The Book of Dust: La Belle Sauvage, adapted by Bryony Lavery, is being staged at the Bridge theatre in London, directed by Nicholas Hytner. How did this adaptation come about?
We had lunch together about three years ago but then the great lockdown happened. I wasn’t able to do what I had done for the National Theatre production [of His Dark Materials, also directed by Hytner in 2003-04] and go up to watch things. One thing I knew that Nick, in particular, would do well was tell the story with a brisk directness and clarity.
You have spoken of how much you liked the NT’s two-part adaptation of His Dark Materials, but so much had to be left out from the trilogy.
It was their thing, not mine. I’m responsible for the book but that didn’t have to be withdrawn or banned just because there was an adaptation made of it. Every different adaptation to every different medium has its own possibilities. His Dark Materials has been a stage play, a radio play, a movie, a TV adaptation, an audiobook and a graphic novel in France. Somebody the other day asked if they could make it into a ballet. I said yes, of course. I’d be most intrigued.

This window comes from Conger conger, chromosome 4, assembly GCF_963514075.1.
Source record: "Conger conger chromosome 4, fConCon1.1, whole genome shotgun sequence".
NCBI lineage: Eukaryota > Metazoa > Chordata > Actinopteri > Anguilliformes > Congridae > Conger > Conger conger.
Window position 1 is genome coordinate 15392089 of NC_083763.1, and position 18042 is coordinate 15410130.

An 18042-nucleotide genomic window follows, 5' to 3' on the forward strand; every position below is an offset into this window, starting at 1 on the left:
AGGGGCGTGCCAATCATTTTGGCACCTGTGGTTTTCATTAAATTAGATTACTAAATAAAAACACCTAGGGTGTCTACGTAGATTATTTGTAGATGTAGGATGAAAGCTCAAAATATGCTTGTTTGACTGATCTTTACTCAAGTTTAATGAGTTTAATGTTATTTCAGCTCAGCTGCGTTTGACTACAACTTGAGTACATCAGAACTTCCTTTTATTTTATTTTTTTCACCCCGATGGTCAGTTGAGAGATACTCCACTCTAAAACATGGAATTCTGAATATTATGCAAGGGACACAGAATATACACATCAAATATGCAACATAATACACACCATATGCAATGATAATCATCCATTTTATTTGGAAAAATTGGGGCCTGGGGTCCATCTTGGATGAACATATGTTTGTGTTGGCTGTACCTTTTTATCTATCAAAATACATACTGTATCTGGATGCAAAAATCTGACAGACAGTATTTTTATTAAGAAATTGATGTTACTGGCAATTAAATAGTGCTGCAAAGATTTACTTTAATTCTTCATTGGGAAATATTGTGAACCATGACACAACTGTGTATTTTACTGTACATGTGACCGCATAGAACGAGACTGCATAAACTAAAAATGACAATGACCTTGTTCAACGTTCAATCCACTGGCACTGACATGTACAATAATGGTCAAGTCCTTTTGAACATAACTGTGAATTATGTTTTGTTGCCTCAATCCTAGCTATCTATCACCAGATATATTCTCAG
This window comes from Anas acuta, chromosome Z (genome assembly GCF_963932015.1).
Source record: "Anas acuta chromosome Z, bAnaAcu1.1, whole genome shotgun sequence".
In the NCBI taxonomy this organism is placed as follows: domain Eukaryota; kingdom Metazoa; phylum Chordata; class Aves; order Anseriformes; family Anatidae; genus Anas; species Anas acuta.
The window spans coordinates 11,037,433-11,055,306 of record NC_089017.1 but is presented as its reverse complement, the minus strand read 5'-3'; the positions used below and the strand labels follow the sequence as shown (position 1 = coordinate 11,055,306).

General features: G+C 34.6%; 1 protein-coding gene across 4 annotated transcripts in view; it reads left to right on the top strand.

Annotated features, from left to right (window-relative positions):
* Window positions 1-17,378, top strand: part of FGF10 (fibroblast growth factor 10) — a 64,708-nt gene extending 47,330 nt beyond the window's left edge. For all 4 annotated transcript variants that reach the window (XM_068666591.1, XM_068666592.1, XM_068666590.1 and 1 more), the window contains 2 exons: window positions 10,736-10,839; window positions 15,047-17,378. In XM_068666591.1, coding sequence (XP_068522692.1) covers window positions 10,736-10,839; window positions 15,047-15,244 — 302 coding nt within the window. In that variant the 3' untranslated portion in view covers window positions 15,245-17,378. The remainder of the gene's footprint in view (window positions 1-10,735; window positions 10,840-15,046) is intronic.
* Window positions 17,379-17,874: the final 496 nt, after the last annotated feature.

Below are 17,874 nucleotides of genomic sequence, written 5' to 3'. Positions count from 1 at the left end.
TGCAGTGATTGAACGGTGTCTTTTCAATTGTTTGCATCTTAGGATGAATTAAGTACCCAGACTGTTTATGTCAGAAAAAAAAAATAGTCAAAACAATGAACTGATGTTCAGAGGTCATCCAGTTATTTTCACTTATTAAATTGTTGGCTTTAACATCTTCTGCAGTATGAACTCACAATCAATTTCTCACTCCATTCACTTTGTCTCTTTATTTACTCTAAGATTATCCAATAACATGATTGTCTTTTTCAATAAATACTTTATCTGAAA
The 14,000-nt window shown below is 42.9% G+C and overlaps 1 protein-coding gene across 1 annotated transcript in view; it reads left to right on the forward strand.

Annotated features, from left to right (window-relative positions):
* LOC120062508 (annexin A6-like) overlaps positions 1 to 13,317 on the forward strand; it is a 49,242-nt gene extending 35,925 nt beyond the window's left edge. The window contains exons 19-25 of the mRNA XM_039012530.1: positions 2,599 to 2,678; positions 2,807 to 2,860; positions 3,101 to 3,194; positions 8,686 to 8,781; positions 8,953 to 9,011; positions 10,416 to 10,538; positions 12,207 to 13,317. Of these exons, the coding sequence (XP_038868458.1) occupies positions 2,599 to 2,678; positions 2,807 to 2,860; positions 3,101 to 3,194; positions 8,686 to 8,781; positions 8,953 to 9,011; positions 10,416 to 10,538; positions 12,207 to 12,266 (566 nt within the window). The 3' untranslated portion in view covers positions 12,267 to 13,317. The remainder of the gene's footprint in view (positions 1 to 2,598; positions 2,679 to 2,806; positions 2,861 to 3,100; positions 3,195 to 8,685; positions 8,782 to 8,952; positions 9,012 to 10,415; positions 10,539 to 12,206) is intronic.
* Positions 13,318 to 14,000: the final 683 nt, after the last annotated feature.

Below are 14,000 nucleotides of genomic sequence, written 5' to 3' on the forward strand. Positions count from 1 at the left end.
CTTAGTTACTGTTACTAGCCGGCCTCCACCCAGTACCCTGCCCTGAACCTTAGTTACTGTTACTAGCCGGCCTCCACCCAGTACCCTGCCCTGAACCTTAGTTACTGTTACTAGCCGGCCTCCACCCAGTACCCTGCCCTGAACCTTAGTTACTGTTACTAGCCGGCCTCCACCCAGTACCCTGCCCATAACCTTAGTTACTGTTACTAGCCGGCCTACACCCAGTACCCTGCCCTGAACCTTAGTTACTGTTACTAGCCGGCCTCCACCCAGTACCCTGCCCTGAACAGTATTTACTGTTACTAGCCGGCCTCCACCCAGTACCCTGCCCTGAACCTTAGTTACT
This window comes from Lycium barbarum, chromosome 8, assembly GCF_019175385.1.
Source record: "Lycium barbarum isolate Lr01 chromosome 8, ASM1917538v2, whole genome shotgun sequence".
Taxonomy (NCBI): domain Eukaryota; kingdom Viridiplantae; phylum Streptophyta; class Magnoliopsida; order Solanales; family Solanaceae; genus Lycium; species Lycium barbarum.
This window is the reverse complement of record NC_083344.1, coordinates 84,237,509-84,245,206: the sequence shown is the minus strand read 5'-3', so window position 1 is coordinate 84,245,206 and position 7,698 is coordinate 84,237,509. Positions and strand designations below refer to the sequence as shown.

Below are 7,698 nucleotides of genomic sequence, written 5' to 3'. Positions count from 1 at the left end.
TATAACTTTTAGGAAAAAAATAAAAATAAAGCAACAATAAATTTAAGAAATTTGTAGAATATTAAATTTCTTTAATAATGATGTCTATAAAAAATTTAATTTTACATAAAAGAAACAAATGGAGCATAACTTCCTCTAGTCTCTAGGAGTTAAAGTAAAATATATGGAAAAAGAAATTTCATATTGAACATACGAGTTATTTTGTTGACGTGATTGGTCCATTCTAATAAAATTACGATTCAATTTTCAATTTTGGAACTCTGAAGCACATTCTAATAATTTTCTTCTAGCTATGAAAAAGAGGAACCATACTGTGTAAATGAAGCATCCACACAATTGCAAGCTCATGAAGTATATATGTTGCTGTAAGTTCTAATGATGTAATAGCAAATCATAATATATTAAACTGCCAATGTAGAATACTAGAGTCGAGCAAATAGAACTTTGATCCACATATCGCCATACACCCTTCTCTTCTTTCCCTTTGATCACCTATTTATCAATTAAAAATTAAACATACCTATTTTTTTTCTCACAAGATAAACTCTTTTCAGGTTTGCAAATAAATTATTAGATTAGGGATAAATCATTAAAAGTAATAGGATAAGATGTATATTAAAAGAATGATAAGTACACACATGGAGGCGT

I went to a run-through of La Belle Sauvage and there were some parts of the story that hadn’t made it on to the stage. I expected that because it’s long and fairly episodic – more like a romance than a novel, in the medieval sense.
How does the NT’s His Dark Materials compare with the film starring Nicole Kidman?
The cast [of the film] was terribly good but I think they lost the story a bit … [Film] costs a lot more, which means that there’s a great deal more corporate anxiety … There’s a lot more talking and arguing, a lot more diplomacy going on, which didn’t really help the telling of the story. And then I don’t think the studio realised what the story was about. When they got to the part where they realised that it’s actually anti-religious there was a collective shiver, I think, and that’s really why there wasn’t a second film. So to compare the film and stage play, I was far happier with the play.
What first led you to create your heroine Lyra and her world almost three decades ago?
I started writing Northern Lights in 1993 and it was published in 1995. I had been thinking not about that particular story but about the issue of growing up – the difference between what William Blake terms as innocence and experience. I had been teaching boys and girls of 11, 12 and 13 in a middle school in Oxford. It’s an age of huge intellectual curiosity, tremendously exciting but very troubling as well. I also remembered my own adolescence and how important it was for me. It was a thrilling stage of my life with the sense of a world opening, like Lyra with the new world.